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CONSOLS, Eng. law. This is an abbreviation for consolidated annuities. Formerly when a loan was made, authorized by government, a particular part of the revenue was appropriated for the payment of the interest and of the principal. This was called the fund, and every loan had its fund. In this manner the Aggregate fund originated in 1715; the South Sea fund, in 1717; the General fund, 1617 and the Sinking fund, into which the surplus of these three funds flowed, which, although destined for the diminution of the national debt, was applied to the necessities of the government. These four funds were consolidated into one in the year 1787, under the name of consolidated fund.
     2. The income arises from the receipts on account of excise, customs, stamps, and other, perpetual taxes. The charges on it are the interest on and the redemption of the public debt; the civil list; the salaries of the judges and officers of state, and the like.
     3. The annual grants on account of the army and navy, and every part of the revenue which is considered temporary, are excluded from this fund.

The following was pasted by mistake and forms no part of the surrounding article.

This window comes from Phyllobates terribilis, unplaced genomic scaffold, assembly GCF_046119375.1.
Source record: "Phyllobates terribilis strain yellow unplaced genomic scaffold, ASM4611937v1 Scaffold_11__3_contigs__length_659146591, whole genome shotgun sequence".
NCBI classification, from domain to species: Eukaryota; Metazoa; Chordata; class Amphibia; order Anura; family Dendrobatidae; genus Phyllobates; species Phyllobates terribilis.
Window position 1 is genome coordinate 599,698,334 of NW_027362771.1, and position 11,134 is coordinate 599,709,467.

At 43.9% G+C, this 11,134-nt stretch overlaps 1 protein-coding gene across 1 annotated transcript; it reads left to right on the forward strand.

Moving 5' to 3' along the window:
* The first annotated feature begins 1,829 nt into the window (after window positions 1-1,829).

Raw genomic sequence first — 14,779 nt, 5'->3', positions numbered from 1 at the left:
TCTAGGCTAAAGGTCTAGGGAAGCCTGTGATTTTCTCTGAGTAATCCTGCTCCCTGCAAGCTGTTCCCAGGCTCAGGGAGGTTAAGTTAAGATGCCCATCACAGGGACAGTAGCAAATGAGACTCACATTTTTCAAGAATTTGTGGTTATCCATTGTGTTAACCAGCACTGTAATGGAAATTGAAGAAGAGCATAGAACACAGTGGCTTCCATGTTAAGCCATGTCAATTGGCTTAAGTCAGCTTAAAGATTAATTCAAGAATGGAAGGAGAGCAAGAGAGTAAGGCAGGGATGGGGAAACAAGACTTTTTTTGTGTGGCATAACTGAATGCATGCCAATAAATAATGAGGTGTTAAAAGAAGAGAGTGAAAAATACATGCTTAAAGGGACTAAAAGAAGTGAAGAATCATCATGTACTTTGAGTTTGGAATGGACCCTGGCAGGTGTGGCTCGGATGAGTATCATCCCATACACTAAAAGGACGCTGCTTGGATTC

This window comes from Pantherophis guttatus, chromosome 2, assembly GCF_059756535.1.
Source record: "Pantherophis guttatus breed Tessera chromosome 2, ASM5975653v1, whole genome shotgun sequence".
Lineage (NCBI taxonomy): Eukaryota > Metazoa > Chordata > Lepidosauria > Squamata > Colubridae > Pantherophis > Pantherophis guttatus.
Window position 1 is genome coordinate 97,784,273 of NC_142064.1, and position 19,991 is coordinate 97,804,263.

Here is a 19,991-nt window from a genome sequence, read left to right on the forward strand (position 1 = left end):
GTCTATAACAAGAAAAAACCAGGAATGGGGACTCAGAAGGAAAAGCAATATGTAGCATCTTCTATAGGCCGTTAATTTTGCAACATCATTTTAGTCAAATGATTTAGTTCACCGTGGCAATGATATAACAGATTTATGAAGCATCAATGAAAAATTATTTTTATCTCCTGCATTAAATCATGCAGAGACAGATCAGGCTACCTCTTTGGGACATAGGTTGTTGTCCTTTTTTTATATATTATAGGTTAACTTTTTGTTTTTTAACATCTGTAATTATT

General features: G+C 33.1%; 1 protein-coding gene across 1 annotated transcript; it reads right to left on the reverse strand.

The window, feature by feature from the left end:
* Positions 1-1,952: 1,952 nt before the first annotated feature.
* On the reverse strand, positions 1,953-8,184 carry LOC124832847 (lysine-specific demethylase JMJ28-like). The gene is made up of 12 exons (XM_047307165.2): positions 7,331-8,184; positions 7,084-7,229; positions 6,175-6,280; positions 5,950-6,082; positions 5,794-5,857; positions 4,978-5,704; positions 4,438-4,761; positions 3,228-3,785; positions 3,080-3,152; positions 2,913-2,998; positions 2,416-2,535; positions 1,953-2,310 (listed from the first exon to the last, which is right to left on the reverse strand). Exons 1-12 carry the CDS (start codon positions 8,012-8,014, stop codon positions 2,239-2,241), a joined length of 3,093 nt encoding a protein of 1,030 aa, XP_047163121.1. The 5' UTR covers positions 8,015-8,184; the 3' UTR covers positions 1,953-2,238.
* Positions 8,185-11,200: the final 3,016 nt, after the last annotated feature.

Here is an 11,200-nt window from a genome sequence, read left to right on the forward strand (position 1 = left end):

4. Those persons who lent the money to the government, or their assigns, are entitled to an annuity of three per cent on the amount lent, which, however, is not to be returned, except at the option of the government so that the holders of consols are simply annuitants.

A Law Dictionary, Adapted to the Constitution and Laws of the United States. By John Bouvier. Published 1856.
References in periodicals archive ?
In 1751, Sampson Gideon, a brilliant Jewish-British financier, persuaded Prime Minister Henry Pelham to convert most of the outstanding British government debt into 3 percent Consolidated Annuities (the famous Consols).
The Consols were therefore an attractive investment.
There was then strong demand for new issues of Consols throughout the major wars over the course of the following 50-plus years--the Seven Years War, the American Wars, and the French Revolutionary and Napoleonic Wars (1793-1815, with short remissions).
The Consols enabled Britain to finance heavy military expenditures when its rival France, which had no such mechanism, was unable to do so without financially crippling itself.
These drawings(4) by Joseph Michael Gandy are intended to show the construction and the (as yet unexecuted) finished state of the Consols Transfer Office at the Bank of England.
It a not a semi-conventional record of construction like the drawings of the Consols Office.